Programming exmh

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exmh is a Tcl/Tk script that uses the MH programs to manage your mail. The script is interpreted at runtime and is therefore distributed in source form. You can read the source to figure out what is really going on. Furthermore, you can take advantage of the Tcl library facility to override parts of the implementation. By the way, if you do anything interesting to the sources, send the results to so they can be folded back into the master sources. Many of the good features in exmh came about this way.

Even if you don't know Tcl, you can probably figure it out as you read through the source. There isn't enough room here to talk in any detail about Tcl programming. Tcl and Tk come with reasonably good online manual pages. There are books about Tcl, too. The Reference List suggests some.

Your custom Tcl code is kept in your ~/.tk/exmh directory. You maintain this as a Tcl library -- by keeping a file called tclIndex up-to-date. tclIndex holds a list of Tcl procedures and the files that implement them. The normal Tcl shells (tclsh and wish) provide a Tcl command auto_mkindex that generates this file for you. Within a Tcl shell you use it like this:

auto_mkindex ~/.tk/exmh  *.tcl
The first argument is a directory name. The second argument is a filename pattern -- usually *.tcl. If you add a new file or procedure to this directory, remember to update the index by running this command.

exmh uses the Tcl library facility for the main sources, too. The implementation has been split into more than 50 files; exmh loads these on demand as different features are invoked. The per-user library directory is searched first; this means you can replace parts of the exmh implementation. While this is quite flexible, it is not ideal. The natural unit of replacement is a whole file -- but a file might contain several Tcl procedures, even though you want to change only one. Also, when a new exmh release comes out, there might be incompatibilities with your customized code.

(Note for TclX users: the auto_path stuff is different; the personal library seems not to work. If you figure out the right thing to do in the main exmh script auto_path_update procedure, let me know.)

In most cases you'll merely supply new code -- as opposed to replacing (fixing) parts of the implementation. Because you can define buttons and menus that invoke this new code without touching the released sources, you should be able to graft on new functionality somewhat cleanly.

Start your custom Tcl library by copying the user.tcl file from the script library into your ~/.tk/exmh directory. It contains two empty hook procedures, User_Init and User_Layout. User_Init is called early, before most other modules are initialized. User_Layout is called late, just after the widget tree has been created and almost every module has been initialized.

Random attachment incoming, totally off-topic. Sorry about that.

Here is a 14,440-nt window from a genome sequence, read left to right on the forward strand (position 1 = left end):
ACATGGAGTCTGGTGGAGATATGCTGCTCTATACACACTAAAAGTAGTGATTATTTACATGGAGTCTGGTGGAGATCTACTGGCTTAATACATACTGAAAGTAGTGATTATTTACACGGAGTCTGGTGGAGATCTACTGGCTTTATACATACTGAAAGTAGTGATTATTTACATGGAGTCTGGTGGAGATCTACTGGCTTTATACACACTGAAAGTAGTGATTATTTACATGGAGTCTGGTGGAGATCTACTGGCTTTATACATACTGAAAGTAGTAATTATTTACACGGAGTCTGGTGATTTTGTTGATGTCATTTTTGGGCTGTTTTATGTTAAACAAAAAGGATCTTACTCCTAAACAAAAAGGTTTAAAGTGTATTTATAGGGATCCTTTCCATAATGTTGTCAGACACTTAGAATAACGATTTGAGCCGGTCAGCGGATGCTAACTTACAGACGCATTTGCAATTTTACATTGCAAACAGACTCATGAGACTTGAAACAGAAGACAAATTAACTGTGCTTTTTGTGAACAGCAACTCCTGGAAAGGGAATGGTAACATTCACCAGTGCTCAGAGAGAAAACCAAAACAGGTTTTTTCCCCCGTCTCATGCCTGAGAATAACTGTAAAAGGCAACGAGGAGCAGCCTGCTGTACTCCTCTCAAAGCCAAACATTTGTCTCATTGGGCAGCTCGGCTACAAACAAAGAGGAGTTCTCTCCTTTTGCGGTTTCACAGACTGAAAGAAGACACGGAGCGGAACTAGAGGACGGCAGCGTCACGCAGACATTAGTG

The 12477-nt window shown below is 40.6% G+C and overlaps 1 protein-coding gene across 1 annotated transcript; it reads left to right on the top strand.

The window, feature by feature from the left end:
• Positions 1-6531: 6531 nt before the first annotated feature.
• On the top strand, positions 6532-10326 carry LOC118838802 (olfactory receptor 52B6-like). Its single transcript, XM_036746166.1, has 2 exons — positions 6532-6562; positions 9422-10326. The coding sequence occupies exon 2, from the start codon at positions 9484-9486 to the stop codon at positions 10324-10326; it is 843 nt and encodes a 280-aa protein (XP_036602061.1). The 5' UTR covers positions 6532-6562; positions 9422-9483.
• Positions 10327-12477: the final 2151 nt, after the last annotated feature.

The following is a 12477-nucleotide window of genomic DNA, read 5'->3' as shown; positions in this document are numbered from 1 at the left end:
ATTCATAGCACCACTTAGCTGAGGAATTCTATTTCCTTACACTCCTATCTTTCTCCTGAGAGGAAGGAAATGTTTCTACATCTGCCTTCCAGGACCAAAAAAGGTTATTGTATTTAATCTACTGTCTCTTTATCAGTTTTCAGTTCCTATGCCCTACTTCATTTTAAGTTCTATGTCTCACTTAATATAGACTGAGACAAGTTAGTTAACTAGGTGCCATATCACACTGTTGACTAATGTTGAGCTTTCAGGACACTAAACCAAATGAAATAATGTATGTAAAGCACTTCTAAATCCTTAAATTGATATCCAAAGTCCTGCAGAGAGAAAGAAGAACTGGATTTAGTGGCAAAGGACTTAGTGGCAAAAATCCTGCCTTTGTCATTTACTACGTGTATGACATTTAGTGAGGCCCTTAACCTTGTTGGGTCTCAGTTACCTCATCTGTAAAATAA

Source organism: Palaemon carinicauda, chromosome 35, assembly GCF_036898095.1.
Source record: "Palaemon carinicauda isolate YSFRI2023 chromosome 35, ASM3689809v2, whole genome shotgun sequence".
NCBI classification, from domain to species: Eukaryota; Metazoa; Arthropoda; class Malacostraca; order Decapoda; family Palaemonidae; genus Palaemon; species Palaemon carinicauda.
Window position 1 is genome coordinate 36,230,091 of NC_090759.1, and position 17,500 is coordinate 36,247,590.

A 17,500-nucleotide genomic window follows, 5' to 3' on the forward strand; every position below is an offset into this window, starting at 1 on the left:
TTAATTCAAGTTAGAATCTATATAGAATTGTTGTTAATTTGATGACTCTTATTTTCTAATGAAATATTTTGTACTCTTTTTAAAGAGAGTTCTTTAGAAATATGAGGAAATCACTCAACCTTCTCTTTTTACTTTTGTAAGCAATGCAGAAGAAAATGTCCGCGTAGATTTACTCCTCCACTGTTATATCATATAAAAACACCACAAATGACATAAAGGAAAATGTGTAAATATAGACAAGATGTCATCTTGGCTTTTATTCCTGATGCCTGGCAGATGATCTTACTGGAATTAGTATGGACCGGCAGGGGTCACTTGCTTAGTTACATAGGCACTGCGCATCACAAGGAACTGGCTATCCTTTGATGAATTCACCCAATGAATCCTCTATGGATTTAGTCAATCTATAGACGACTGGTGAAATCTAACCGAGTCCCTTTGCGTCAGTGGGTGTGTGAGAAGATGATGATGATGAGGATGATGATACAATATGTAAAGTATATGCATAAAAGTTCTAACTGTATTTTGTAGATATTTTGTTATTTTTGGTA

Some optional hook procedures have names beginning with Hook_. These procedures are called, if they exist, so you don't need stub versions if you don't use them. Because of the way the library facility works, though, you have to either include your Hook procedures in your copy of user.tcl or source the file that contains them from inside your User_Init procedure.

You can also call several hook procedures from the same point by appending things to the standard hook names. That is, the implementation calls all procedures that match the pattern Hook_Foo*. You could define Hook_FooBrent and Hook_FooWelch; both would be called at the Foo hook point. The hook points are:

Hook_FolderChange $folder
Called after you changed into the named folder.
The folderHook array can be used to define enter and leave hooks for a folder. Just set these array elements to be the Tcl commands you want invoked before and after the folder change.
Called at Quit time.
Hook_SeditSend $draft $t
Called as a message is being sent. The argument is the pathname of the draft message. You can process the message here before it is delivered. If this raises an error, the message is not sent.
Hook_MsgShow $pathname mimeHdr
Called before a message is displayed. The first argument is the pathname of the message file. The second is the name of an array that contains header information plucked out of the message. Because of multipart messages, the elements of the array look like:
Lists all the fields defined in the message. The header keys are downcased (from, to, subject, etc.).
Contains the header field with the given key, e.g., from or subject.
Note that the MsgParseFrom procedure, defined in msgShow.tcl, extracts the address part of a header field. Use it as a starting point for your code.

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(This section was written by Brent Welch.)
Last change $Date: 1996/06/06 15:12:18 $

This file is from the third edition of the book MH & xmh: Email for Users & Programmers, ISBN 1-56592-093-7, by Jerry Peek. Copyright © 1991, 1992, 1995 by O'Reilly & Associates, Inc. This file is freely-available; you can redistribute it and/or modify it under the terms of the GNU General Public License as published by the Free Software Foundation. For more information, see the file copying.htm.

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